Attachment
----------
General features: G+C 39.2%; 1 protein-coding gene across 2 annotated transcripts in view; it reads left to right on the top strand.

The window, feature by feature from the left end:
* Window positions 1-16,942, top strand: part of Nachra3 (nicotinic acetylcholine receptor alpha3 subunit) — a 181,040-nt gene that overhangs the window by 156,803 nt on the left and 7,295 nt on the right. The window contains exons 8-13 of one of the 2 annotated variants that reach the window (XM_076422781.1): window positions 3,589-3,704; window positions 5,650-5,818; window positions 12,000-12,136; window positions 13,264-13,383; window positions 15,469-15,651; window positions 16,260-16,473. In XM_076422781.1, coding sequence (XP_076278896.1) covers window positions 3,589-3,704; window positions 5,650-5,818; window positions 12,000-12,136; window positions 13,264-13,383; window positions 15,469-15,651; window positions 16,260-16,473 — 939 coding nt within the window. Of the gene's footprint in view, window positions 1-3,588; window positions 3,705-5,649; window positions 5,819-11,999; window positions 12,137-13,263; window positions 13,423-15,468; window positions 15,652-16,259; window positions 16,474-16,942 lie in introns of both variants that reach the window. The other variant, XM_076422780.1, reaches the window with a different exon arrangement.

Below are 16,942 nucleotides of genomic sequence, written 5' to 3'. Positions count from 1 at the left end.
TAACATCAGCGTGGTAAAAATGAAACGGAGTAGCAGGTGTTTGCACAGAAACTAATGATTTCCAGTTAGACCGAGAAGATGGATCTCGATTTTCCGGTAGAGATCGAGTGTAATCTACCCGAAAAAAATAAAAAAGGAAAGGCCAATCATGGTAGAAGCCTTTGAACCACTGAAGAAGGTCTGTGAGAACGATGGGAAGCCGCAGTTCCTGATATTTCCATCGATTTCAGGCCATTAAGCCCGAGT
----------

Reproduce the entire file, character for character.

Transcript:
General features: G+C 39.2%; 1 protein-coding gene across 2 annotated transcripts in view; it reads left to right on the top strand.

The window, feature by feature from the left end:
* Window positions 1-16,942, top strand: part of Nachra3 (nicotinic acetylcholine receptor alpha3 subunit) — a 181,040-nt gene that overhangs the window by 156,803 nt on the left and 7,295 nt on the right. The window contains exons 8-13 of one of the 2 annotated variants that reach the window (XM_076422781.1): window positions 3,589-3,704; window positions 5,650-5,818; window positions 12,000-12,136; window positions 13,264-13,383; window positions 15,469-15,651; window positions 16,260-16,473. In XM_076422781.1, coding sequence (XP_076278896.1) covers window positions 3,589-3,704; window positions 5,650-5,818; window positions 12,000-12,136; window positions 13,264-13,383; window positions 15,469-15,651; window positions 16,260-16,473 — 939 coding nt within the window. Of the gene's footprint in view, window positions 1-3,588; window positions 3,705-5,649; window positions 5,819-11,999; window positions 12,137-13,263; window positions 13,423-15,468; window positions 15,652-16,259; window positions 16,474-16,942 lie in introns of both variants that reach the window. The other variant, XM_076422780.1, reaches the window with a different exon arrangement.

Below are 16,942 nucleotides of genomic sequence, written 5' to 3'. Positions count from 1 at the left end.
TAACATCAGCGTGGTAAAAATGAAACGGAGTAGCAGGTGTTTGCACAGAAACTAATGATTTCCAGTTAGACCGAGAAGATGGATCTCGATTTTCCGGTAGAGATCGAGTGTAATCTACCCGAAAAAAATAAAAAAGGAAAGGCCAATCATGGTAGAAGCCTTTGAACCACTGAAGAAGGTCTGTGAGAACGATGGGAAGCCGCAGTTCCTGATATTTCCATCGATTTCAGGCCATTAAGCCCGAGT